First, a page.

To hear evolutionary biologists tell it, all you have to do is show how each of the enzymes and carrier proteins involved in cellular respiration may have come about from some natural process, such as gene duplication, and that in and of itself should be sufficient to confirm that the cellular respiration came about solely by chance and the laws of nature alone. But this is a preposterous notion. It’s like trying to explain how the engine that is able to power a go kart eventually developed into one that can power a dump truck without taking into account everything else that’s different between them. For these innovations, like cellular respiration being able to obtain enough energy from the glucose molecule, did not develop within a vacuum and therefore should not be considered in isolation from what must have been going on within these intermediate organisms for them to survive in the first place. To do so seems to be a tad simplistic and frankly, unscientific. Moreover, nowhere is it discussed by evolutionary biologists how incredibly lucky it was that each of the enzymes and carrier proteins needed in the pathway just happened to come together in the right order to do the job. Nor how fortunate it was that the final result of cellular respiration was to provide the human body with enough of the energy it needs to survive in the world.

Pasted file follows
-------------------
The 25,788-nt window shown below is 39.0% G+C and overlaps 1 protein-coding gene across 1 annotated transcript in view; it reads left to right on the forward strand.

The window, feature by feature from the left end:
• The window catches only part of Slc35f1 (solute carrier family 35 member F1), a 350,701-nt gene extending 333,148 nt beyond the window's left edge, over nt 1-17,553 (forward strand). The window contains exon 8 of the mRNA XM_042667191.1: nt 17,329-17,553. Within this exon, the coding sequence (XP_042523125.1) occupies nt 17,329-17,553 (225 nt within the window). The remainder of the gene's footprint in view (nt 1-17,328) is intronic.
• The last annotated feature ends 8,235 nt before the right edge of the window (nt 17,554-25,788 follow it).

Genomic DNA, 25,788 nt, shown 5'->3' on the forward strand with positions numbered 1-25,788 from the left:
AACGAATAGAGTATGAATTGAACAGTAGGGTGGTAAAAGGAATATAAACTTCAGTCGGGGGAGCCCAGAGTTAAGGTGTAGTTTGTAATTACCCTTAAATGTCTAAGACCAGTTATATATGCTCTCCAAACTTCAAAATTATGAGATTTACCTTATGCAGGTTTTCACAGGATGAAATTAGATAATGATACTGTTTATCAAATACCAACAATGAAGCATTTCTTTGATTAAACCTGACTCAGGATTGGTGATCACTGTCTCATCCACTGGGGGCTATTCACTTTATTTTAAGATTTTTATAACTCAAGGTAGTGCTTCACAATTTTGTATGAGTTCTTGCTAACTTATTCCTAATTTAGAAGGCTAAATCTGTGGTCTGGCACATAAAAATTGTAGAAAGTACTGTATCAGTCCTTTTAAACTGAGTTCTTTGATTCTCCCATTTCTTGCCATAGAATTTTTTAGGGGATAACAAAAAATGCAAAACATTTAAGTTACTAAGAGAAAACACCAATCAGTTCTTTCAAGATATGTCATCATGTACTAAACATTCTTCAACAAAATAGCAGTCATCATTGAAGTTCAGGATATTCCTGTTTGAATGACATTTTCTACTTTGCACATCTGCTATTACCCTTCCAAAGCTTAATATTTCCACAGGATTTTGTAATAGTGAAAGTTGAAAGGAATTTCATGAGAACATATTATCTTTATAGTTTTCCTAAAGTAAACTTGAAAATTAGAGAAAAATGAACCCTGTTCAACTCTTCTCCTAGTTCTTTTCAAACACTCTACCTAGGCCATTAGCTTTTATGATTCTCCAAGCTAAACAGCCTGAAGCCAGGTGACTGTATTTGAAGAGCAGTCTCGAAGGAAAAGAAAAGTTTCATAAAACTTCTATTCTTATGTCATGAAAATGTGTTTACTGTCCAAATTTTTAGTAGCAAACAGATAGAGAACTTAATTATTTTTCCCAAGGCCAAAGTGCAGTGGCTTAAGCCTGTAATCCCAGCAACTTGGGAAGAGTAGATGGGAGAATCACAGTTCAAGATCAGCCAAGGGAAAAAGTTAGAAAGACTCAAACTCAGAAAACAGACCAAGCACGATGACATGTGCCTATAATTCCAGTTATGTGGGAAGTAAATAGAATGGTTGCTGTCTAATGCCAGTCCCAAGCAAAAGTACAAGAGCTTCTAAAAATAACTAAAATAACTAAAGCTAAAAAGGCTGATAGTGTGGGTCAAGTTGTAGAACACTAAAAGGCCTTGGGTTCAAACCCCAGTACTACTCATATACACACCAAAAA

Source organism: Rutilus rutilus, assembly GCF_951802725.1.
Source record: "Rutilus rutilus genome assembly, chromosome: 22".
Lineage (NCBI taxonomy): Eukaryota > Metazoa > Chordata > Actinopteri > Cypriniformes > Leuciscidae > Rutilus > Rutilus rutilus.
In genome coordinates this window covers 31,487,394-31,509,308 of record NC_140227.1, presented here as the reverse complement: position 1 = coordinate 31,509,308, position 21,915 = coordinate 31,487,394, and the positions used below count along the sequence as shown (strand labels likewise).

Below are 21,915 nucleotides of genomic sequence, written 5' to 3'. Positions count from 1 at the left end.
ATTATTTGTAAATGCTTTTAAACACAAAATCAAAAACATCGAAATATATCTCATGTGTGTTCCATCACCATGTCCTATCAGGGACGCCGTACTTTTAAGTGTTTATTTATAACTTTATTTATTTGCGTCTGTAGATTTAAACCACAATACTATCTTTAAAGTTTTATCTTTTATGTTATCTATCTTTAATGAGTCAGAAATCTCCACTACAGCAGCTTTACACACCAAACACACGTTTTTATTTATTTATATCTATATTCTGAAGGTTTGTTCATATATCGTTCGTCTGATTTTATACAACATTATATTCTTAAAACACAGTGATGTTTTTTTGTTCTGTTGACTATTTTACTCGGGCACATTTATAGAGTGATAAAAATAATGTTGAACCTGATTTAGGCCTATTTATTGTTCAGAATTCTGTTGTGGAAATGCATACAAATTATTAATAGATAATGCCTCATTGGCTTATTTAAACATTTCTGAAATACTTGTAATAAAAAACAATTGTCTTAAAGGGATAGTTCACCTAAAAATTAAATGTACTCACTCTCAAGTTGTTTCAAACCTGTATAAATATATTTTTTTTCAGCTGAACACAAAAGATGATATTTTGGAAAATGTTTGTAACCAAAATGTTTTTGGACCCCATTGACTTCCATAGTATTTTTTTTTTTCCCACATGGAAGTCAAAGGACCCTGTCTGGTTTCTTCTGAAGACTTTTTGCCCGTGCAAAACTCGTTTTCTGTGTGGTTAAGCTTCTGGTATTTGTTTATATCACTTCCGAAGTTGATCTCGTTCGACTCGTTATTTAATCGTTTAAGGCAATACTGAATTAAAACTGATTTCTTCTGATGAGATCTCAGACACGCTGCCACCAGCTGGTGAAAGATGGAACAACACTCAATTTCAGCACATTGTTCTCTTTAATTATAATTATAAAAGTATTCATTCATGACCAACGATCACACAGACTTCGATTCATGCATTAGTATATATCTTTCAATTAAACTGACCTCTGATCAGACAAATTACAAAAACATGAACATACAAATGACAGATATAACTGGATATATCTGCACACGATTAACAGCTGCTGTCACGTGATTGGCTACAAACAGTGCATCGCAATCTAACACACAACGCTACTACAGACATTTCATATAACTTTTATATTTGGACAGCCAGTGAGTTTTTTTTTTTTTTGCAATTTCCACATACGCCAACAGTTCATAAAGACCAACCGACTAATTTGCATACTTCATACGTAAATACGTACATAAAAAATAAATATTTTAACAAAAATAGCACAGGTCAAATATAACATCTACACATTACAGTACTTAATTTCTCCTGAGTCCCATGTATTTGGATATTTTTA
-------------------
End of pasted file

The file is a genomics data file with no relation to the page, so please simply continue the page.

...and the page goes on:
Given what we know about how life actually works and how easily it dies when it doesn't have enough energy, it is evident that for cellular respiration to have developed naturally within living organisms that could reproduce, would have required several simultaneous innovations. What those innovations were and exactly how those intermediate organisms were able to get enough energy to live in these intermediate phases may never be known. This is because further changes which may have come about have since gone by the wayside of historical science and evolution and we can only see what is present now. This is one way to explain how cellular respiration may have evolved without having to seriously consider the physiology of the now extinct intermediate organisms. But this is not Science, where every aspect of the reverse engineering needed to come up with a plausible explanation should be explored before a theory is proclaimed to the public. No, this is faux science and just wishful thinking. It’s also how evolutionary biologists have been able convince themselves, and others, of the supposed irrelevance or even impossibility of irreducible complexity. Some scientists have argued that the positions of intelligent design and irreducible complexity are arguments from ignorance which lack enough imagination. I would submit that the concerns put forth above are based, not on ignorance, but on what we actually do know about how life actually works and how easily it dies. But I wholeheartedly agree that, based on the current evolutionary theory of how cellular respiration came into being, with no consideration of any of the factors mentioned above, that evolutionary scientists do indeed have very good imaginations. Alas, we who believe that the design seen in nature is real, and not an illusion, are forced to limit our imaginings to what is already known about what it takes for life to survive within the laws of nature.